Director Steven Soderbergh recuts 2001: A Space Odyssey

It takes guts and more than a little chutzpah to mess around with a sci-fi classic. Director Steven Soderbergh, a world-class filmmaker in his own right whose resume includes Sex, Lies and Videotape, Out of Sight, Ocean's Eleven, Traffic, Erin Brokovich, a remake of Solaris and many more, has created his own cut of Stanley Kubrick's cinematic masterpiece and sci-fi landmark, 2001: A Space Odyssey.

Why did he do it? It's not as if he thinks he can improve on it. In fact, at his Extension 765 website, where he has posted his cut, Soderbergh wrote that if 2001 is not "THE most impressively imagined and sustained piece of visual art created in the 20th century, then it’s tied for first."

But, noting that he watched the film three times in 2014 alone in addition to reading a book on its making, he admitted:

"Maybe this is what happens when you spend too much time with a movie: you start thinking about it when it’s not around, and then you start wanting to touch it. I’ve been watching 2001: A Space Odyssey regularly for four decades, but it wasn’t until a few years ago I started thinking about touching it, and then over the holidays I decided to make my move. Why now? I don’t know. Maybe I wasn’t old enough to touch it until now. Maybe I was too scared to touch it until now..."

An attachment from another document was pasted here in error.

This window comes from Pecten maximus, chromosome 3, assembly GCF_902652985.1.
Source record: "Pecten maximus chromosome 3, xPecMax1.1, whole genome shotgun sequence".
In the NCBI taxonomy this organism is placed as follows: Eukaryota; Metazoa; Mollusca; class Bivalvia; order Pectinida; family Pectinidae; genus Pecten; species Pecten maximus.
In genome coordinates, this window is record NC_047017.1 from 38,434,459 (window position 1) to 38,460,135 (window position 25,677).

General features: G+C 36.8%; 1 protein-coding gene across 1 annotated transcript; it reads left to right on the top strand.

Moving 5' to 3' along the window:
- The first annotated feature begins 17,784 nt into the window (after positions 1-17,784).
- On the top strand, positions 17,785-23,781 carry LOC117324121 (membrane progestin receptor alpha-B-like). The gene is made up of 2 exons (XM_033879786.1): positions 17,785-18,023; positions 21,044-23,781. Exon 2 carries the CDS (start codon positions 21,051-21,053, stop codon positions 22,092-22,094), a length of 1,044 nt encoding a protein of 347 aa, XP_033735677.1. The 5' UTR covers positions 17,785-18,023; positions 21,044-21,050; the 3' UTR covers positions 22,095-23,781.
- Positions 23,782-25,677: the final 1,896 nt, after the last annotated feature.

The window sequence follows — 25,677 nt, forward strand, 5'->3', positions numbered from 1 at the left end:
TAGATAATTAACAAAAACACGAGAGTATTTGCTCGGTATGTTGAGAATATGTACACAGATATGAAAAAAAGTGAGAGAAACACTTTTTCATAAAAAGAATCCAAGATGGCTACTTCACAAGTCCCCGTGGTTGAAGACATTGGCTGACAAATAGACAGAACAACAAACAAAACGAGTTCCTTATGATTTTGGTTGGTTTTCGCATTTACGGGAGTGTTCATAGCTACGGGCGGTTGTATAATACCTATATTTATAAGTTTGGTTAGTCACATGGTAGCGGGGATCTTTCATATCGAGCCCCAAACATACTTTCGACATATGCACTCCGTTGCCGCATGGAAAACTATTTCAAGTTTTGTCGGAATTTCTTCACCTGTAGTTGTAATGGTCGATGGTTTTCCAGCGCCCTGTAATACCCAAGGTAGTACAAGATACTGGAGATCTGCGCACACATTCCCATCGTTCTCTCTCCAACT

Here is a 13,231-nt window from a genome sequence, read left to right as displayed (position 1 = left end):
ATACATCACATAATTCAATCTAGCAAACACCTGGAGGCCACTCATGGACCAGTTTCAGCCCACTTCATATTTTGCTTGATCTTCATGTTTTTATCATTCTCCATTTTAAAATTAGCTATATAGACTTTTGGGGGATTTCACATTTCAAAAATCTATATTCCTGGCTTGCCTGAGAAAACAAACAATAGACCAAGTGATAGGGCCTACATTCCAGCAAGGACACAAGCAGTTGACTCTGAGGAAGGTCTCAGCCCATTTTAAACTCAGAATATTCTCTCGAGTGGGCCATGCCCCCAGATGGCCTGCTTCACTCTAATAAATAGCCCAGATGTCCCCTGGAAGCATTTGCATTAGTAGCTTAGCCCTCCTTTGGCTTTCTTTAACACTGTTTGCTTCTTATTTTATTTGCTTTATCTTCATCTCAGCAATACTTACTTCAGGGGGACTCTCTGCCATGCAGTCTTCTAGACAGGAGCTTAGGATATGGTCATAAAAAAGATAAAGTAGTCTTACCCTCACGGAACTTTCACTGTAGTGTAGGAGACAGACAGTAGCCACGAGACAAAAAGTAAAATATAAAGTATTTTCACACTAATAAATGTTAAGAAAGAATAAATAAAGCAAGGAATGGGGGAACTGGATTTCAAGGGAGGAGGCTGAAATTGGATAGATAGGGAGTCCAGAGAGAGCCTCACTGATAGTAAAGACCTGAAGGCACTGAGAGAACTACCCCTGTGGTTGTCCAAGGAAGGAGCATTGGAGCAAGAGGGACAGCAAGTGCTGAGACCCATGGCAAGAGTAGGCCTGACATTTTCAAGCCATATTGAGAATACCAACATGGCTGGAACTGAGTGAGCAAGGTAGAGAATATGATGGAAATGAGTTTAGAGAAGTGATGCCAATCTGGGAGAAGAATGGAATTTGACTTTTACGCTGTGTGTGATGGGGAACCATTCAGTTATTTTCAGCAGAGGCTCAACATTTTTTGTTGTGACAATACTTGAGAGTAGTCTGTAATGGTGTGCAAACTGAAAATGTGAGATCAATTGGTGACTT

Soderbergh claims to have seen 2001 over the years in almost every format possible -- from 16mm film to a fresh 70mm negative on the Warner Bros. lot -- and went with a Blu-ray copy from which to make his edit (he also gets into why he thinks Kubrick would have embraced digital filmmaking had he lived longer). The new version is 110 minutes long -- a full half-hour shorter than Kubrick's 140-minute final cut -- and makes some significant changes to the original.

Soderbergh has done this kind of thing before. Rescoring Raiders of the Lost Ark and turning it black and white was one of his projects, along with making a mashup of the original Psycho with its 1998 remake. Soderbergh seems to love the original films, so he apparently does these experiments simply for fun and maybe to learn a little about what makes them tick. Head over to his site, take a look at his 2001 and see what you think -- did he improve on what many consider to be perfection? And is it even right for him to be mucking about with classic films, even for his own amusement?

(via The Playlist)

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